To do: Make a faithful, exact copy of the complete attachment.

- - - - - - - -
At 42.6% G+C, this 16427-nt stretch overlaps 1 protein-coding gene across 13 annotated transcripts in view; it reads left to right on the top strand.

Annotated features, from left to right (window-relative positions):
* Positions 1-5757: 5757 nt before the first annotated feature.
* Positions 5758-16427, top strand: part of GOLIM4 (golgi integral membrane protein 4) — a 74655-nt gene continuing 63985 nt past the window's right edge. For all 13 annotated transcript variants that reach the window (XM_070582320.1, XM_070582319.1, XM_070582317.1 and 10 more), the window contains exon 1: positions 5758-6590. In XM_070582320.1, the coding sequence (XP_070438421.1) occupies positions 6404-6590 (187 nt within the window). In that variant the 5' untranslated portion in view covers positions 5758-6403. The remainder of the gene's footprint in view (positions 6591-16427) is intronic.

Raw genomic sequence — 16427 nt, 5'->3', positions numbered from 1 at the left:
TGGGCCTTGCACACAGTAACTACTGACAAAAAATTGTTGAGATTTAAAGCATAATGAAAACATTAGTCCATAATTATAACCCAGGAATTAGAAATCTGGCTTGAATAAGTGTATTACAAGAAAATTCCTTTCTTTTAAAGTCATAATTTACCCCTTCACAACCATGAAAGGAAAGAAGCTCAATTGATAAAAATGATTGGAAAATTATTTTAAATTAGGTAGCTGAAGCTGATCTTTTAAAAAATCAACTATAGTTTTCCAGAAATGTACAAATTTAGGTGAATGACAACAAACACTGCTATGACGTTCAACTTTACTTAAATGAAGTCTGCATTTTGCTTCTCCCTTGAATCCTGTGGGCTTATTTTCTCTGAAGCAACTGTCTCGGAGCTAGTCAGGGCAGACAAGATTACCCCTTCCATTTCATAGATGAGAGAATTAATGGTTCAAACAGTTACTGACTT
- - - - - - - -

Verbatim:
At 42.6% G+C, this 16427-nt stretch overlaps 1 protein-coding gene across 13 annotated transcripts in view; it reads left to right on the top strand.

Annotated features, from left to right (window-relative positions):
* Positions 1-5757: 5757 nt before the first annotated feature.
* Positions 5758-16427, top strand: part of GOLIM4 (golgi integral membrane protein 4) — a 74655-nt gene continuing 63985 nt past the window's right edge. For all 13 annotated transcript variants that reach the window (XM_070582320.1, XM_070582319.1, XM_070582317.1 and 10 more), the window contains exon 1: positions 5758-6590. In XM_070582320.1, the coding sequence (XP_070438421.1) occupies positions 6404-6590 (187 nt within the window). In that variant the 5' untranslated portion in view covers positions 5758-6403. The remainder of the gene's footprint in view (positions 6591-16427) is intronic.

Raw genomic sequence — 16427 nt, 5'->3', positions numbered from 1 at the left:
TGGGCCTTGCACACAGTAACTACTGACAAAAAATTGTTGAGATTTAAAGCATAATGAAAACATTAGTCCATAATTATAACCCAGGAATTAGAAATCTGGCTTGAATAAGTGTATTACAAGAAAATTCCTTTCTTTTAAAGTCATAATTTACCCCTTCACAACCATGAAAGGAAAGAAGCTCAATTGATAAAAATGATTGGAAAATTATTTTAAATTAGGTAGCTGAAGCTGATCTTTTAAAAAATCAACTATAGTTTTCCAGAAATGTACAAATTTAGGTGAATGACAACAAACACTGCTATGACGTTCAACTTTACTTAAATGAAGTCTGCATTTTGCTTCTCCCTTGAATCCTGTGGGCTTATTTTCTCTGAAGCAACTGTCTCGGAGCTAGTCAGGGCAGACAAGATTACCCCTTCCATTTCATAGATGAGAGAATTAATGGTTCAAACAGTTACTGACTT